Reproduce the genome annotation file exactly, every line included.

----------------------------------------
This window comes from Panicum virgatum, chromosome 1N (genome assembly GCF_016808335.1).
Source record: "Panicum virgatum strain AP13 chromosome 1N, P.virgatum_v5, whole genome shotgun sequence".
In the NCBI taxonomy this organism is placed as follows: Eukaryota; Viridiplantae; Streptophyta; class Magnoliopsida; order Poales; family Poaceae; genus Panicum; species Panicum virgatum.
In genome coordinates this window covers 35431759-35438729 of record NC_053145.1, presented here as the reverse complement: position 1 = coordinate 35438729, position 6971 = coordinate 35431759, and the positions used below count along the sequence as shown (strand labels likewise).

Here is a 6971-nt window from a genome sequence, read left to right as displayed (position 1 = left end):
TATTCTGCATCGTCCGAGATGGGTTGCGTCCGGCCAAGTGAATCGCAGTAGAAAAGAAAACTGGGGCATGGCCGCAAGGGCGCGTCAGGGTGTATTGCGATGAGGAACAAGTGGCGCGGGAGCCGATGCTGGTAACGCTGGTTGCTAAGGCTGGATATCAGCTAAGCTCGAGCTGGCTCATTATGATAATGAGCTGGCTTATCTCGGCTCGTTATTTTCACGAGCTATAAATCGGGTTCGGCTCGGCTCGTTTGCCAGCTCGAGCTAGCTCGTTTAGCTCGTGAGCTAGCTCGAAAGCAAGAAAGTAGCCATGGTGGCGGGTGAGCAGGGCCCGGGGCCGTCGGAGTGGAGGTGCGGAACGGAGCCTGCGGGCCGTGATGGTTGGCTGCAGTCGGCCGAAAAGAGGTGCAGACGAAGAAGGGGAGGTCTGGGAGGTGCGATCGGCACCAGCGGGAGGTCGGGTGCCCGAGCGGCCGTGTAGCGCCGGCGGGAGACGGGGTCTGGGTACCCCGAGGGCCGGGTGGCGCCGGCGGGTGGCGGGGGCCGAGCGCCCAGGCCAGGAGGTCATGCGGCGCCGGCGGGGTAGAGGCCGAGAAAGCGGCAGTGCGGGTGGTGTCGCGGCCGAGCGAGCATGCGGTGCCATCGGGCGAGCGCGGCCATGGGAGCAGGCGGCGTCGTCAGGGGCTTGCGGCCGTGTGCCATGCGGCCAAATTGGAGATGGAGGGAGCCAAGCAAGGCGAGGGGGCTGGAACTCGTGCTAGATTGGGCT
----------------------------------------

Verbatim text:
This window comes from Panicum virgatum, chromosome 1N (genome assembly GCF_016808335.1).
Source record: "Panicum virgatum strain AP13 chromosome 1N, P.virgatum_v5, whole genome shotgun sequence".
In the NCBI taxonomy this organism is placed as follows: Eukaryota; Viridiplantae; Streptophyta; class Magnoliopsida; order Poales; family Poaceae; genus Panicum; species Panicum virgatum.
In genome coordinates this window covers 35431759-35438729 of record NC_053145.1, presented here as the reverse complement: position 1 = coordinate 35438729, position 6971 = coordinate 35431759, and the positions used below count along the sequence as shown (strand labels likewise).

Here is a 6971-nt window from a genome sequence, read left to right as displayed (position 1 = left end):
TATTCTGCATCGTCCGAGATGGGTTGCGTCCGGCCAAGTGAATCGCAGTAGAAAAGAAAACTGGGGCATGGCCGCAAGGGCGCGTCAGGGTGTATTGCGATGAGGAACAAGTGGCGCGGGAGCCGATGCTGGTAACGCTGGTTGCTAAGGCTGGATATCAGCTAAGCTCGAGCTGGCTCATTATGATAATGAGCTGGCTTATCTCGGCTCGTTATTTTCACGAGCTATAAATCGGGTTCGGCTCGGCTCGTTTGCCAGCTCGAGCTAGCTCGTTTAGCTCGTGAGCTAGCTCGAAAGCAAGAAAGTAGCCATGGTGGCGGGTGAGCAGGGCCCGGGGCCGTCGGAGTGGAGGTGCGGAACGGAGCCTGCGGGCCGTGATGGTTGGCTGCAGTCGGCCGAAAAGAGGTGCAGACGAAGAAGGGGAGGTCTGGGAGGTGCGATCGGCACCAGCGGGAGGTCGGGTGCCCGAGCGGCCGTGTAGCGCCGGCGGGAGACGGGGTCTGGGTACCCCGAGGGCCGGGTGGCGCCGGCGGGTGGCGGGGGCCGAGCGCCCAGGCCAGGAGGTCATGCGGCGCCGGCGGGGTAGAGGCCGAGAAAGCGGCAGTGCGGGTGGTGTCGCGGCCGAGCGAGCATGCGGTGCCATCGGGCGAGCGCGGCCATGGGAGCAGGCGGCGTCGTCAGGGGCTTGCGGCCGTGTGCCATGCGGCCAAATTGGAGATGGAGGGAGCCAAGCAAGGCGAGGGGGCTGGAACTCGTGCTAGATTGGGCT